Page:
Several months ago I had to go out of town to take care of a responsibility that was both logistically complicated and emotionally painful. An acquaintance who was deepening into a friend offered to go with me to provide support and take care of some of the planning. My gratitude knew no bounds. However as the departure date rapidly approached I realized that he had done nothing and at the last minute I had to make all of the arrangements and go alone. When I returned from my trip I confronted him on his lack of follow through. His reply came in the form of an email that was filled with distortions and denials. Reading his letter became a call and response of replying line by line with a thought-rebuttal. “I never said that.” “We never discussed that.” “That isn’t how it happened.” By the end my jaw dropped in shock. I looked out the window at the winter scene and said to the barren trees, “Oh my gosh, he is doing that thing. He is doing that thing.” “That thing” goes by several names: gaslighting, defining reality, and rewriting history.
Gaslighting comes from the 1944 movie “Gaslight” that starred Ingrid Bergman and Charles Boyer. The storyline is a husband tries to make his wealthy wife believe that she is losing her mind so that he can commit her to an asylum and inherit her money. He makes subtle changes to her surroundings: moving the pictures, putting her jewelry in a different location, turning down the gaslights. When she comments on these things he tells her that she is imagining all of it. It is the slow drip-drip of losing one’s hold on reality.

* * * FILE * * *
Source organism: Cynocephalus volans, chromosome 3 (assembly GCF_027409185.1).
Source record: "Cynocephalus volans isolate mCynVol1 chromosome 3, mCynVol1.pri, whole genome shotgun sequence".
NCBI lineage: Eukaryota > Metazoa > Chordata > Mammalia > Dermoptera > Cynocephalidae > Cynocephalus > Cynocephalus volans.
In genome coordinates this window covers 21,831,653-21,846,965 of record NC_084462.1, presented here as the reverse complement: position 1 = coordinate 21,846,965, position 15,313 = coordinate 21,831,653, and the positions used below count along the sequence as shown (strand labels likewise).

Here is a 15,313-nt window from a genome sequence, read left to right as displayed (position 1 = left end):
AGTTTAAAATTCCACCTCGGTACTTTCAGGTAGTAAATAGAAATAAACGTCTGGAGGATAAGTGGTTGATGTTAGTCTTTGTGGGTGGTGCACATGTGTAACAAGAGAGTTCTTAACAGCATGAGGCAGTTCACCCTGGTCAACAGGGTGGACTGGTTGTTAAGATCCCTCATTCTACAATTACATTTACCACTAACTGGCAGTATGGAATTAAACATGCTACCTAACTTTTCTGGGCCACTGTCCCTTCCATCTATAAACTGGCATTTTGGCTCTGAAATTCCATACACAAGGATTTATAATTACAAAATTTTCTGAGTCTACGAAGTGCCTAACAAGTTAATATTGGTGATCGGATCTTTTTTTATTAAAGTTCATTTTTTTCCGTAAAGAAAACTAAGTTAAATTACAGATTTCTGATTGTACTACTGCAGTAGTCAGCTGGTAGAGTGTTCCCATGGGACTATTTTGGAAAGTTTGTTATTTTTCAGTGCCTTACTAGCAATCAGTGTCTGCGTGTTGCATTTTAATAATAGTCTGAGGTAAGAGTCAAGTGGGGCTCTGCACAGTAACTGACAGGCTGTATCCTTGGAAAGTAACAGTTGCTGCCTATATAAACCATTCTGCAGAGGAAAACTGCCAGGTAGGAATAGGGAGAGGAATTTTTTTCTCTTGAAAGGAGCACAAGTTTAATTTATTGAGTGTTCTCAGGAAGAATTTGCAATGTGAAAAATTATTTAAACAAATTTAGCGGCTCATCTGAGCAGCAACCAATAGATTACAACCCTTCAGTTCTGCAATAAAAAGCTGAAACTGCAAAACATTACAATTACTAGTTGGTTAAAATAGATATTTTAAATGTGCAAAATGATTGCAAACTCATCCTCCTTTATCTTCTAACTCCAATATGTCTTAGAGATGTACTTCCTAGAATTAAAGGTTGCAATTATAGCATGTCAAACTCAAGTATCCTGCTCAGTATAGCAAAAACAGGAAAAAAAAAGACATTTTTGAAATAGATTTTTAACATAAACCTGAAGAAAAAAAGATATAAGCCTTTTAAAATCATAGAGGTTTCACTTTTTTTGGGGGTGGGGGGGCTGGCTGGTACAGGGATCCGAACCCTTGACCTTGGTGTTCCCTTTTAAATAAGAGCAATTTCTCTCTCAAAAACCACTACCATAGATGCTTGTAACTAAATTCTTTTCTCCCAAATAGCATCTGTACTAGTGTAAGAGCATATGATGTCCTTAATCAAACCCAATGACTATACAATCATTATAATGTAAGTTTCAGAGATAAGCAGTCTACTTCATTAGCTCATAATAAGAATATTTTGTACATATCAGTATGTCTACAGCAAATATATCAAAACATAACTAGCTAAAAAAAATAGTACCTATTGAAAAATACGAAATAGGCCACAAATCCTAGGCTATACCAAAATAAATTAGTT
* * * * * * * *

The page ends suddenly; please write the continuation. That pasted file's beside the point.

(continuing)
Do gaslighters know that they are lying? There are two schools of thought on this. The first says they are not consciously aware of their behavior. They use something called magical thinking: “Because I believe something is true, it is true. Now it is for you to believe it is true along with me.” Of course this is agreeing with craziness.
The other school says they know exactly what they are doing. Why would someone lie so obviously and outrageously? There are several motivations. One is they are so shame-based that they cannot take on the discomfort of added shame that they have done wrong or been found wanting. Instead they blame you or tell you it didn't happen that way. Another reason is they just get a kick out of making you nuts, frustrated, angry, sad, or depressed. For them it is the equivalent of bear baiting. They don’t care that they are hurting you or destroying the relationship. For them it is entertainment and a source of great fun. The last reason is if they can convince you of their position then they can control you, and insecure people need to control others to feel safe.
Healthy relationships are built on honesty, communication, trust, and respect. It is impossible to share those things with a gaslighter. Conflict resolution can’t occur with someone who says an event or situation didn’t go that way or didn’t happen at all. I enjoyed my intelligent, witty, charming acquaintance, but I had to let him go. It was a necessary loss. Codependents are the easiest targets for gaslighters. Here is a site for codependency support groups within traveling distance from Dayton: http://www.coda.org/ajax_control.php?action=load_translation&language=1